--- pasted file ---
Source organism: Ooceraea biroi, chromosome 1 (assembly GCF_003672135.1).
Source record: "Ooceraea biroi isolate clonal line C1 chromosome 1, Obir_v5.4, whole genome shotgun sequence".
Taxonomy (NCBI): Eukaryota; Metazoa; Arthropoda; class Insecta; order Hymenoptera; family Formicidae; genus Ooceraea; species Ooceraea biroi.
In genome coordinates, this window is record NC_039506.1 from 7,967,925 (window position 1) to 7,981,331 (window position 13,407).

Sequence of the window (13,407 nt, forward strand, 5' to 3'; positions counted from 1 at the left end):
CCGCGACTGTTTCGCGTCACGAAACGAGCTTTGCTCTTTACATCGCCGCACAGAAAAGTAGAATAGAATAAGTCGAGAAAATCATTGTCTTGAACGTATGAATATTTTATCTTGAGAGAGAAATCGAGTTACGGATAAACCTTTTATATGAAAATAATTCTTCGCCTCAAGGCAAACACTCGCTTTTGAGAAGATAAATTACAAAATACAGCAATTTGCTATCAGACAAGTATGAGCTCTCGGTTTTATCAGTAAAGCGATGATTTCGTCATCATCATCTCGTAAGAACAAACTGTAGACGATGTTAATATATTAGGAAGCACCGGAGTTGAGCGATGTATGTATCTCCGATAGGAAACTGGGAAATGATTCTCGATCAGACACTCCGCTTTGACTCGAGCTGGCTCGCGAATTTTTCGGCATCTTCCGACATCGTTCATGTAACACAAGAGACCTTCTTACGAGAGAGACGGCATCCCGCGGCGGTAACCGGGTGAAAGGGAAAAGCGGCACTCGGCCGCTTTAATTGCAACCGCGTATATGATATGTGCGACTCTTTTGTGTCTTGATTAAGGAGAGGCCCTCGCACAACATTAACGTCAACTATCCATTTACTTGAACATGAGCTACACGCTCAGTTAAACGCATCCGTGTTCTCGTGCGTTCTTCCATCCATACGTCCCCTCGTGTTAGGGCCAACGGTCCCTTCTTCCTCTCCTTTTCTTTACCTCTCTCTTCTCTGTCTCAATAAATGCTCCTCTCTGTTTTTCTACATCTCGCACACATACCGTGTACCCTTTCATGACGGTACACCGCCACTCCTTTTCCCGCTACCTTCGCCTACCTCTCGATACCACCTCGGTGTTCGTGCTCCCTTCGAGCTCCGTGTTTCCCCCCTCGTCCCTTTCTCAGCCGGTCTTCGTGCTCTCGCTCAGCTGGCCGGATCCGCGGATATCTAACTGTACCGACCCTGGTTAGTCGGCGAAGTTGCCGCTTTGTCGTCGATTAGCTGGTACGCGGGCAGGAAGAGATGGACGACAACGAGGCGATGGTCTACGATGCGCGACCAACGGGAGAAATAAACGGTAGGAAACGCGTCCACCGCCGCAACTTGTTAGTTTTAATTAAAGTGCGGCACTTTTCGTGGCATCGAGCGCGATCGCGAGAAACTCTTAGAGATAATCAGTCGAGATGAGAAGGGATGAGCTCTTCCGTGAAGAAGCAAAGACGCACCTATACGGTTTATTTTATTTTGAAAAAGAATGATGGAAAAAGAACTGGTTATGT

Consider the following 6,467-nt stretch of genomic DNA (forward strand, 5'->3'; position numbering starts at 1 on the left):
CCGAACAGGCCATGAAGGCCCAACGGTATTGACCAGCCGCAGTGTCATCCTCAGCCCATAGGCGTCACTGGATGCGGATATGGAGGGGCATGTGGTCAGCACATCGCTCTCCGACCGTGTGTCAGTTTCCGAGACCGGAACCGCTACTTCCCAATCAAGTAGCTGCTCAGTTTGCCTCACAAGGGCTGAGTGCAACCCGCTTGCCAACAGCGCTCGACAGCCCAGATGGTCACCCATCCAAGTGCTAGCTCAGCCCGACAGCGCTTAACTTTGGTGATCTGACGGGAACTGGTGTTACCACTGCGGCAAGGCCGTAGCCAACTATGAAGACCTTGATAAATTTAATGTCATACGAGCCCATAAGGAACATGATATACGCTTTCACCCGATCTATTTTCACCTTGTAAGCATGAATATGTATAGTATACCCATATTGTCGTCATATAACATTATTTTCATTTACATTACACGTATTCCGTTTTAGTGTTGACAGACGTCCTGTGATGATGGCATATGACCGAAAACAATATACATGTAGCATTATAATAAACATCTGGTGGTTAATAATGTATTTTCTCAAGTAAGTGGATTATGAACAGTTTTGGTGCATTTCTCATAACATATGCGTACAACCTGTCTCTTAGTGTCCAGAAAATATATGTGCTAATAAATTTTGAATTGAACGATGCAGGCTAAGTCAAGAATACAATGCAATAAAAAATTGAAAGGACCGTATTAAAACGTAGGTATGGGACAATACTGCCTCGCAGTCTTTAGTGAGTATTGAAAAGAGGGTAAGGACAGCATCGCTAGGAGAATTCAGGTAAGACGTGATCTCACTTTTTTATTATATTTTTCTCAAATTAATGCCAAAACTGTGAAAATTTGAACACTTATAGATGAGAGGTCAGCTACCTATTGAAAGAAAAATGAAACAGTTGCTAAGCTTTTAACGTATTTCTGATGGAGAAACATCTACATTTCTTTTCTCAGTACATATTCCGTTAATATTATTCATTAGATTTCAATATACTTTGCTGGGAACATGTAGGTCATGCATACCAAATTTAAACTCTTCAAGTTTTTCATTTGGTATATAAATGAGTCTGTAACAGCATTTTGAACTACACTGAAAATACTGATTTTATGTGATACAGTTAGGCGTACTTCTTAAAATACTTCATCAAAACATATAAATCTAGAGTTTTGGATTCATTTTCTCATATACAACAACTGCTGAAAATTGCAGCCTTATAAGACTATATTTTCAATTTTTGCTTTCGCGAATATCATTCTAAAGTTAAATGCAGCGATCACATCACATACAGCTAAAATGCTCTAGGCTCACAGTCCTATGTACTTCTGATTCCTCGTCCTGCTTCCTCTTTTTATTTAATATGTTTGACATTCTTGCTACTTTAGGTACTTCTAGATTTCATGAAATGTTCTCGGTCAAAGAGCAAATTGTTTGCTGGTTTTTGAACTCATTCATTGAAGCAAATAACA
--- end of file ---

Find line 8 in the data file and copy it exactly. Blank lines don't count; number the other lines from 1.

CCGAACAGGCCATGAAGGCCCAACGGTATTGACCAGCCGCAGTGTCATCCTCAGCCCATAGGCGTCACTGGATGCGGATATGGAGGGGCATGTGGTCAGCACATCGCTCTCCGACCGTGTGTCAGTTTCCGAGACCGGAACCGCTACTTCCCAATCAAGTAGCTGCTCAGTTTGCCTCACAAGGGCTGAGTGCAACCCGCTTGCCAACAGCGCTCGACAGCCCAGATGGTCACCCATCCAAGTGCTAGCTCAGCCCGACAGCGCTTAACTTTGGTGATCTGACGGGAACTGGTGTTACCACTGCGGCAAGGCCGTAGCCAACTATGAAGACCTTGATAAATTTAATGTCATACGAGCCCATAAGGAACATGATATACGCTTTCACCCGATCTATTTTCACCTTGTAAGCATGAATATGTATAGTATACCCATATTGTCGTCATATAACATTATTTTCATTTACATTACACGTATTCCGTTTTAGTGTTGACAGACGTCCTGTGATGATGGCATATGACCGAAAACAATATACATGTAGCATTATAATAAACATCTGGTGGTTAATAATGTATTTTCTCAAGTAAGTGGATTATGAACAGTTTTGGTGCATTTCTCATAACATATGCGTACAACCTGTCTCTTAGTGTCCAGAAAATATATGTGCTAATAAATTTTGAATTGAACGATGCAGGCTAAGTCAAGAATACAATGCAATAAAAAATTGAAAGGACCGTATTAAAACGTAGGTATGGGACAATACTGCCTCGCAGTCTTTAGTGAGTATTGAAAAGAGGGTAAGGACAGCATCGCTAGGAGAATTCAGGTAAGACGTGATCTCACTTTTTTATTATATTTTTCTCAAATTAATGCCAAAACTGTGAAAATTTGAACACTTATAGATGAGAGGTCAGCTACCTATTGAAAGAAAAATGAAACAGTTGCTAAGCTTTTAACGTATTTCTGATGGAGAAACATCTACATTTCTTTTCTCAGTACATATTCCGTTAATATTATTCATTAGATTTCAATATACTTTGCTGGGAACATGTAGGTCATGCATACCAAATTTAAACTCTTCAAGTTTTTCATTTGGTATATAAATGAGTCTGTAACAGCATTTTGAACTACACTGAAAATACTGATTTTATGTGATACAGTTAGGCGTACTTCTTAAAATACTTCATCAAAACATATAAATCTAGAGTTTTGGATTCATTTTCTCATATACAACAACTGCTGAAAATTGCAGCCTTATAAGACTATATTTTCAATTTTTGCTTTCGCGAATATCATTCTAAAGTTAAATGCAGCGATCACATCACATACAGCTAAAATGCTCTAGGCTCACAGTCCTATGTACTTCTGATTCCTCGTCCTGCTTCCTCTTTTTATTTAATATGTTTGACATTCTTGCTACTTTAGGTACTTCTAGATTTCATGAAATGTTCTCGGTCAAAGAGCAAATTGTTTGCTGGTTTTTGAACTCATTCATTGAAGCAAATAACA